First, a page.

Eight Men On, Including T-Will: Check out the cover of the new Sports Illustrated, featuring eight college basketball stars. That’s our own T-Will on the right. The Cards, with one game to play in the Big East, can clinch a share of the title by beating West Virginia. Meanwhile, boos filled Rupp Arena as the Cats lost to lowly Georgia. [SI]

Bout Time for Berman: JCPS superintendent Sheldon Berman finally did something about the PRP football situation, announcing that Jason Stinson would be replaced as football coach. He said the criminal case would not be resolved before time to start practice for next season. Principal David Johnson will hire his replacement. JCPS says Stinson is still collecting a paycheck doing IT work. Oh, yeah, Berman says the announcement has absolutely nothing to do with this week’s release of evidence in Max Gilpin’s death. Right.  [WAVE]

Party Pooper: You’ll have to pay a buck an egg if you want to enjoy the traditional Capitol breakfast in Frankfort. Gov. Beshear says cutting back on the event will save $200K. No more entertaining of economic development prospects, either. Expect a lot of scrutiny of entertainment budgets for this year’s Derby, especially all those parties held under the guise of economic development  [Herald-Leader]

It’s a “Day of Reckoning” at Planning Commission: It’s time for Michael Gordon, the J-town car dealer, to get his just due in front of the planning commission. Fox41’s Dick Irby didn’t go back and get an interview with Gordon, but he does have an update of the story. Preservationists don’t want Gordon to get a deal to walk away after paying a $25K fine.  Check the link to see Gordon going after Irby and cameraman Dave White again. [Fox41]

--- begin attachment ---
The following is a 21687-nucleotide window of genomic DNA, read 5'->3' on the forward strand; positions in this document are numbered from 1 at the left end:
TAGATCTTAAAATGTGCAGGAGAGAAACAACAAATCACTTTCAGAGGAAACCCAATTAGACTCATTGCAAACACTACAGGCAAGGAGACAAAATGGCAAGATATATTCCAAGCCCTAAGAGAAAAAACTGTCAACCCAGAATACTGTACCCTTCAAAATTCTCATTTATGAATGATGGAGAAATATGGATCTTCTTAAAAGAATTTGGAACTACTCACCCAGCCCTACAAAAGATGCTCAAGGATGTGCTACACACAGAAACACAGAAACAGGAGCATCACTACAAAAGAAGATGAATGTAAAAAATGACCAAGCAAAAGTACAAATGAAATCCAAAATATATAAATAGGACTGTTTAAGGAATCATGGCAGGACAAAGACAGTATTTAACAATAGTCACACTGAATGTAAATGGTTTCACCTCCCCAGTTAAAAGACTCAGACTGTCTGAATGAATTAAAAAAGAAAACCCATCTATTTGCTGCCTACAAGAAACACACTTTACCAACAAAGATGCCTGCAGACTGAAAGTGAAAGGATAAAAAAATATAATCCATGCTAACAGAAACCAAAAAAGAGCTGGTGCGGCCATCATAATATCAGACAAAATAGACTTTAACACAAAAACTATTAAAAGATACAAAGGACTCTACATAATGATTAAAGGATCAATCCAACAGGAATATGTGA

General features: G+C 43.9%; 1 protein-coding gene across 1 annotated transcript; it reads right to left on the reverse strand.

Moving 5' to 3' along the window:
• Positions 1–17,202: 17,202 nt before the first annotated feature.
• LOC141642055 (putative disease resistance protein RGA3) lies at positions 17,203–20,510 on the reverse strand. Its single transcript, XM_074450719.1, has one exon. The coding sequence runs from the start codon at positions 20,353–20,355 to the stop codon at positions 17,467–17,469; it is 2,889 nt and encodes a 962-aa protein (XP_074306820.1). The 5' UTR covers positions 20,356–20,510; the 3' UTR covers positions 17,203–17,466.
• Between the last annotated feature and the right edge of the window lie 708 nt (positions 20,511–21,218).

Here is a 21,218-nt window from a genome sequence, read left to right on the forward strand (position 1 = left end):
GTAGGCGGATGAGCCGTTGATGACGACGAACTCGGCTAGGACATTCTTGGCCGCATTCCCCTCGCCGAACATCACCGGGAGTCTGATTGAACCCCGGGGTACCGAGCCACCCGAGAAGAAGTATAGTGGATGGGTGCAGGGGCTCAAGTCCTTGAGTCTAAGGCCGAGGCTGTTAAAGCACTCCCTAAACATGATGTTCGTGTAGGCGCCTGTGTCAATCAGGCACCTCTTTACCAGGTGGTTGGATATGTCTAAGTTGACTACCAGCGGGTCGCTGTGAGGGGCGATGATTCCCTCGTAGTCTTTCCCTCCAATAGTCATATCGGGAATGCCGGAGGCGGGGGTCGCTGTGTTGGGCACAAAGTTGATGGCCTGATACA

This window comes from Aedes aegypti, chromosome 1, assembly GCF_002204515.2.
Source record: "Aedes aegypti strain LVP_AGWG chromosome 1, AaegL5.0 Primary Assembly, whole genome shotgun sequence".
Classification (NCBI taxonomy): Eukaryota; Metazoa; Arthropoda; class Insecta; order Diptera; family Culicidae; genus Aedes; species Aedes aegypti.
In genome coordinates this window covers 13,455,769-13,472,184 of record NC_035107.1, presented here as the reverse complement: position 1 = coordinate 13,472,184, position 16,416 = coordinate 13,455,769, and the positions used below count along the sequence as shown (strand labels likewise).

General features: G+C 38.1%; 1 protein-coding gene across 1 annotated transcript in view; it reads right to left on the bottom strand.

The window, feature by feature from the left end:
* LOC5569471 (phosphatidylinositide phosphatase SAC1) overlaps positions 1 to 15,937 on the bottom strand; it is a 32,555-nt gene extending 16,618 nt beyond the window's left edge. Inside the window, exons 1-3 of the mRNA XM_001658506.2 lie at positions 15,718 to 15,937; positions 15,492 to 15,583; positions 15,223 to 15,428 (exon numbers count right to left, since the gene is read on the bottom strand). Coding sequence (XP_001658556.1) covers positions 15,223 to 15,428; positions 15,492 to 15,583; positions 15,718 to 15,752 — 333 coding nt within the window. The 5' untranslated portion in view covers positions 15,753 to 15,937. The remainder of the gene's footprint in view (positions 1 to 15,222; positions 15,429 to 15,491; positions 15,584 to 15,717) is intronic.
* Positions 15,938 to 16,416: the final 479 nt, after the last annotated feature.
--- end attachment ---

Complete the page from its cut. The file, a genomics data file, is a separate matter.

One Black Senator: Gerald Neal is the only African-American in the Kentucky Senate, a situation not likely to change in the near future. LEO’s Phillip Bailey spent some time with him in Frankfort. [LEO]

Irony, Oh Irony: Steve Nunn, son of a Kentucky governor whose job was to oversee the state’s domestic violence programs, resigned yesterday in the wake of criminal mischief and assault charges.  The H-L has a juicy blow-by-blow of his altercation with a former fiancee. [H-L]